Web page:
Although there are a ton of jobs available in the video game industry, they tend to be the computer science equivalent of the Southeast Asian sweatshop. Game developers work extremely long hours, under tight deadlines, and for comparatively little money. Still, there's a movie star sort of status associated with working on a popular game, which is why video game camps are sprouting up around the country for aspiring game slaves.
While some 12-year-olds spend the summer playing video games, Alex Sanford learned how to create them.
Alex, who's a student at Dana Middle School in Hawthorne, was one of a handful of South Bay kids who participated in the two-week video game design camp at California State University, Dominguez Hills.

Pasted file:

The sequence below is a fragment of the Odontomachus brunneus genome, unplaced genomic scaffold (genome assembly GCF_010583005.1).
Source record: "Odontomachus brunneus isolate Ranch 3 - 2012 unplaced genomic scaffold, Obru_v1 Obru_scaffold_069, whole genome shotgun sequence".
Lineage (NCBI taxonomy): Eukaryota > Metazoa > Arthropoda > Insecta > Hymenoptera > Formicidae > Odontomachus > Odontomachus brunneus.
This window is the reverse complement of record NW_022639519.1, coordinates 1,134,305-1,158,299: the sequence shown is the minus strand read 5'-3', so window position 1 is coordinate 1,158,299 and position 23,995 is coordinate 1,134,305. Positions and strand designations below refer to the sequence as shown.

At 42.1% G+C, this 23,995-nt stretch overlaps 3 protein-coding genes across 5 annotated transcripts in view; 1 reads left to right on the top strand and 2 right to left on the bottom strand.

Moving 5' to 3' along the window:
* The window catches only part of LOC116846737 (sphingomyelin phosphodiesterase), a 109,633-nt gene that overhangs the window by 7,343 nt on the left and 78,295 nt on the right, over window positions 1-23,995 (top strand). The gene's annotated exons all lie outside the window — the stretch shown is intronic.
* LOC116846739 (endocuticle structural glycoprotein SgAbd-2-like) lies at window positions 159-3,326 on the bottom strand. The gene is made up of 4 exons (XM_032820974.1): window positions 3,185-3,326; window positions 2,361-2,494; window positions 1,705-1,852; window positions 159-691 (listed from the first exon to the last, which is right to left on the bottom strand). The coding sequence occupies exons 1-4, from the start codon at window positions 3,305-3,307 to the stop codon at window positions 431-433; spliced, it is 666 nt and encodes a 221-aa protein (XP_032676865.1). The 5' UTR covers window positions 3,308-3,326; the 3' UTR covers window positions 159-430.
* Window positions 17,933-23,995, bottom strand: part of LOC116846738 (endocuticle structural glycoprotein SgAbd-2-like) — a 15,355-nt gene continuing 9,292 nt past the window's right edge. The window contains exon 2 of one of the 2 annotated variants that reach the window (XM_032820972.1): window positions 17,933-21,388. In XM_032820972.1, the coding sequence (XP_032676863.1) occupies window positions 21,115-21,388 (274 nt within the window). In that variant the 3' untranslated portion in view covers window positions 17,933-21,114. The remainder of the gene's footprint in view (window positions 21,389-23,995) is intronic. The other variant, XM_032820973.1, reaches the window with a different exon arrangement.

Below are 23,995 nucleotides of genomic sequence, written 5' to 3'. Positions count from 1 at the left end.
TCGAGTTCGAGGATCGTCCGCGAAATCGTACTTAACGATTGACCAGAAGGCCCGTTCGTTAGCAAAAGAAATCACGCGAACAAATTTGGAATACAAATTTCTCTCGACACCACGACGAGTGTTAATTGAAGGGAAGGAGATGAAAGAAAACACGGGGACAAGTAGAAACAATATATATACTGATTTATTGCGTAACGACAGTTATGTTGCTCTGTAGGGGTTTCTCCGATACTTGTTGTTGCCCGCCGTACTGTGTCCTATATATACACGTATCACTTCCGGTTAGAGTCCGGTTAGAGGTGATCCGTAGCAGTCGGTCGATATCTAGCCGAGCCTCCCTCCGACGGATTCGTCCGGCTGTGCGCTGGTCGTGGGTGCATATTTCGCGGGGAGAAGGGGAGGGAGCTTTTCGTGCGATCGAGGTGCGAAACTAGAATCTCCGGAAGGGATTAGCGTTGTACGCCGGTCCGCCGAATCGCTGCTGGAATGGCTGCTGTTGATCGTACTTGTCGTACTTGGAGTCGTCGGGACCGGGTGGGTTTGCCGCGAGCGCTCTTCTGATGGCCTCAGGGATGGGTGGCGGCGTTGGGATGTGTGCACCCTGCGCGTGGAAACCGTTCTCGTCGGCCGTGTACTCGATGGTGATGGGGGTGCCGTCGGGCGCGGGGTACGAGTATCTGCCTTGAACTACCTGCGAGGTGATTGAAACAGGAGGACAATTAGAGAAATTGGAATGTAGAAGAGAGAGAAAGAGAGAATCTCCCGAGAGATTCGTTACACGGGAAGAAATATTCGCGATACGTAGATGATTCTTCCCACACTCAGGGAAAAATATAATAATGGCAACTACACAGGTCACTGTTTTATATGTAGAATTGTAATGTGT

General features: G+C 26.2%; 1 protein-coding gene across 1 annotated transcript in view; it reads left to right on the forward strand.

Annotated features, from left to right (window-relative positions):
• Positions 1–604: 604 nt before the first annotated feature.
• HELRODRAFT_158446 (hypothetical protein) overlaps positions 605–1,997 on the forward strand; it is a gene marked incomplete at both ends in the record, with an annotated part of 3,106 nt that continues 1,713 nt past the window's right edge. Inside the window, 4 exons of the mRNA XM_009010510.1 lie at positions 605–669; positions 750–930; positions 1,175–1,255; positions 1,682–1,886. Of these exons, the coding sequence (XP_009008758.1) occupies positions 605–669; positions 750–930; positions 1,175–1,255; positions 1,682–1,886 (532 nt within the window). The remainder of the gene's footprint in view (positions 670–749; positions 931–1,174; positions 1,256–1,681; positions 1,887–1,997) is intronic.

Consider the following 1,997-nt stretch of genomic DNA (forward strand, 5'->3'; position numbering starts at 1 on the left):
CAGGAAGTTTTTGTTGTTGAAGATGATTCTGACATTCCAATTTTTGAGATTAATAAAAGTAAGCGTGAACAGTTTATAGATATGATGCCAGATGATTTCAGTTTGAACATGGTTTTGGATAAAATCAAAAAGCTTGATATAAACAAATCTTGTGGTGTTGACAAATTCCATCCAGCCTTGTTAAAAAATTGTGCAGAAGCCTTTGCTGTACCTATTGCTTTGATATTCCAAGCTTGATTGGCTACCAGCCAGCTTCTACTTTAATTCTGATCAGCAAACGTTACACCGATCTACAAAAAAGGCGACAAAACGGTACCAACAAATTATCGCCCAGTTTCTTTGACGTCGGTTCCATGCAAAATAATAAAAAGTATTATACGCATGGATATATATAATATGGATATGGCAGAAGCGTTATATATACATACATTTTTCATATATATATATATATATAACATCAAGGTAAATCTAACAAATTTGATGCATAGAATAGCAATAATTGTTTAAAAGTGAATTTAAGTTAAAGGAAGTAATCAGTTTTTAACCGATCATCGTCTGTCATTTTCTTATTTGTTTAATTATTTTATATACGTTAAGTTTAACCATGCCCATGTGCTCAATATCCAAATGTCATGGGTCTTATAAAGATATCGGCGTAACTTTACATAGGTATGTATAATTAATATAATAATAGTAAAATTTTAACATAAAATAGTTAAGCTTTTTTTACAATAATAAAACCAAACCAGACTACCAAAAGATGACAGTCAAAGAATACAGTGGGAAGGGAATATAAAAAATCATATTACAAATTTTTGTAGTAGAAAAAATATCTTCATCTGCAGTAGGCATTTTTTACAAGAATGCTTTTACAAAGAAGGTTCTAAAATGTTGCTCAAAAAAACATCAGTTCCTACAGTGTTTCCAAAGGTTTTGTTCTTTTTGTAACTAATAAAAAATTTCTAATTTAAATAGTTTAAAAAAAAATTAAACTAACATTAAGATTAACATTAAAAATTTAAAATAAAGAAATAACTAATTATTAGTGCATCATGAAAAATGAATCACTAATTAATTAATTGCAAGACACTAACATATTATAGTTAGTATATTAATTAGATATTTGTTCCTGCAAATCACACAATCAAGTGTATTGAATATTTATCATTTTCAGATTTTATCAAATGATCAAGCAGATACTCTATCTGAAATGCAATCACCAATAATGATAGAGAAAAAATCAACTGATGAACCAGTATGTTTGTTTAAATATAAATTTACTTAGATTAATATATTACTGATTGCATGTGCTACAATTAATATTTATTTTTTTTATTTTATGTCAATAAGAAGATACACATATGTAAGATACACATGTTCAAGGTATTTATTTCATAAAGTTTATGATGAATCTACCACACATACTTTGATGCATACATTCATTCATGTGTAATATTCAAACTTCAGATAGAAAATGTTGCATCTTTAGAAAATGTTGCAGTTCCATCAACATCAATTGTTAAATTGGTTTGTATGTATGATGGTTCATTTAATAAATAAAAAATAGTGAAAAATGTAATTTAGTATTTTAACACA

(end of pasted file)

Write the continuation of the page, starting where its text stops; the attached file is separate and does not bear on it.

"I want to be a movie director," Alex said Friday, the last day at camp. "Some of this stuff helps to figure out special effects."
Most of the students had no programming experience before the camp, said course instructor Jacob Thompson, who is a USC undergraduate majoring in interactive entertainment.
"They've really grown in knowledge of programming," Thompson said. "And actually having to finish a project by a deadline is impressive by any standard."
Well, as opposed to "having to", actually finishing a project by a deadline is impressive.
Even my little brother is in on the action.
Andy Kaneda, 11, has plans to become a video game designer and wants to learn more about the industry. The incoming Dana Middle School student, the youngest in the program, has been playing video games since he was 7.
I can attest to that!